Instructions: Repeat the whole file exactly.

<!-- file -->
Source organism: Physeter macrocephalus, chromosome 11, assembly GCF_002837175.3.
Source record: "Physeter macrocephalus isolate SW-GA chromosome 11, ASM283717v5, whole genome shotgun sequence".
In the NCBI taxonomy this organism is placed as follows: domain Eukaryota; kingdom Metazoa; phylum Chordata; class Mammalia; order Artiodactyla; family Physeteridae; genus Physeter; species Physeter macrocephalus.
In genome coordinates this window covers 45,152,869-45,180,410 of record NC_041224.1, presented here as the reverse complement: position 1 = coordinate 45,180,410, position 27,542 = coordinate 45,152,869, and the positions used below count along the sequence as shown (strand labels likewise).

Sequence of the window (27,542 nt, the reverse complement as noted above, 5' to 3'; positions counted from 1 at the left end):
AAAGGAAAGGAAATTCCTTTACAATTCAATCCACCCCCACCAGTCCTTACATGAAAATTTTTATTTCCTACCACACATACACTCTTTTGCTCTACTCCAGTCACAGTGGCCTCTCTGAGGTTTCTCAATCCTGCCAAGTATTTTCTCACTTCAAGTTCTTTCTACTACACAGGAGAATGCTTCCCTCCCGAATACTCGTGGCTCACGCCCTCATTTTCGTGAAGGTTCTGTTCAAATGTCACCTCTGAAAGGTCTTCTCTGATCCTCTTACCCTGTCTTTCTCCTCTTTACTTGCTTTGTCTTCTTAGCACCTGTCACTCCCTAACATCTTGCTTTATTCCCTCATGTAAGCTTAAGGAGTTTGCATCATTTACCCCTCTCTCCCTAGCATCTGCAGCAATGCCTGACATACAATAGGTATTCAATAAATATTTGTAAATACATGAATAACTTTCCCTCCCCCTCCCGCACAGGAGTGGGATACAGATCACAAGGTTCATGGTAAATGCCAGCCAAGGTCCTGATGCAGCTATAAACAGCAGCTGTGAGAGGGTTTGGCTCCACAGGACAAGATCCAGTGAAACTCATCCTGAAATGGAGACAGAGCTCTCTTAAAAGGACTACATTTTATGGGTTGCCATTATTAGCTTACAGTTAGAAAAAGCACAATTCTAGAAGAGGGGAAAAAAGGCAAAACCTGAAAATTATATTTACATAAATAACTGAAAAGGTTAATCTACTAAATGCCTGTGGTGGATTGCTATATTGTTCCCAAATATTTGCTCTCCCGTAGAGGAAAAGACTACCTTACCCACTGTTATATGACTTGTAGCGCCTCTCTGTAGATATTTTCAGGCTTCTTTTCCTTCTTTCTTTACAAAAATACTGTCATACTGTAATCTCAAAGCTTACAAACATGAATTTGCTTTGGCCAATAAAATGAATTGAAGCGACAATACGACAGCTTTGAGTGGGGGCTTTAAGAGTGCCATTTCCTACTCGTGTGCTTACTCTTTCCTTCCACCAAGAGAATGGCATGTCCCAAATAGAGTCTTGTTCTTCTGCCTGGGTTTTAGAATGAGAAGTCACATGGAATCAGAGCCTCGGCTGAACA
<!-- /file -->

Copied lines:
Source organism: Physeter macrocephalus, chromosome 11, assembly GCF_002837175.3.
Source record: "Physeter macrocephalus isolate SW-GA chromosome 11, ASM283717v5, whole genome shotgun sequence".
In the NCBI taxonomy this organism is placed as follows: domain Eukaryota; kingdom Metazoa; phylum Chordata; class Mammalia; order Artiodactyla; family Physeteridae; genus Physeter; species Physeter macrocephalus.
In genome coordinates this window covers 45,152,869-45,180,410 of record NC_041224.1, presented here as the reverse complement: position 1 = coordinate 45,180,410, position 27,542 = coordinate 45,152,869, and the positions used below count along the sequence as shown (strand labels likewise).

Sequence of the window (27,542 nt, the reverse complement as noted above, 5' to 3'; positions counted from 1 at the left end):
AAAGGAAAGGAAATTCCTTTACAATTCAATCCACCCCCACCAGTCCTTACATGAAAATTTTTATTTCCTACCACACATACACTCTTTTGCTCTACTCCAGTCACAGTGGCCTCTCTGAGGTTTCTCAATCCTGCCAAGTATTTTCTCACTTCAAGTTCTTTCTACTACACAGGAGAATGCTTCCCTCCCGAATACTCGTGGCTCACGCCCTCATTTTCGTGAAGGTTCTGTTCAAATGTCACCTCTGAAAGGTCTTCTCTGATCCTCTTACCCTGTCTTTCTCCTCTTTACTTGCTTTGTCTTCTTAGCACCTGTCACTCCCTAACATCTTGCTTTATTCCCTCATGTAAGCTTAAGGAGTTTGCATCATTTACCCCTCTCTCCCTAGCATCTGCAGCAATGCCTGACATACAATAGGTATTCAATAAATATTTGTAAATACATGAATAACTTTCCCTCCCCCTCCCGCACAGGAGTGGGATACAGATCACAAGGTTCATGGTAAATGCCAGCCAAGGTCCTGATGCAGCTATAAACAGCAGCTGTGAGAGGGTTTGGCTCCACAGGACAAGATCCAGTGAAACTCATCCTGAAATGGAGACAGAGCTCTCTTAAAAGGACTACATTTTATGGGTTGCCATTATTAGCTTACAGTTAGAAAAAGCACAATTCTAGAAGAGGGGAAAAAAGGCAAAACCTGAAAATTATATTTACATAAATAACTGAAAAGGTTAATCTACTAAATGCCTGTGGTGGATTGCTATATTGTTCCCAAATATTTGCTCTCCCGTAGAGGAAAAGACTACCTTACCCACTGTTATATGACTTGTAGCGCCTCTCTGTAGATATTTTCAGGCTTCTTTTCCTTCTTTCTTTACAAAAATACTGTCATACTGTAATCTCAAAGCTTACAAACATGAATTTGCTTTGGCCAATAAAATGAATTGAAGCGACAATACGACAGCTTTGAGTGGGGGCTTTAAGAGTGCCATTTCCTACTCGTGTGCTTACTCTTTCCTTCCACCAAGAGAATGGCATGTCCCAAATAGAGTCTTGTTCTTCTGCCTGGGTTTTAGAATGAGAAGTCACATGGAATCAGAGCCTCGGCTGAACA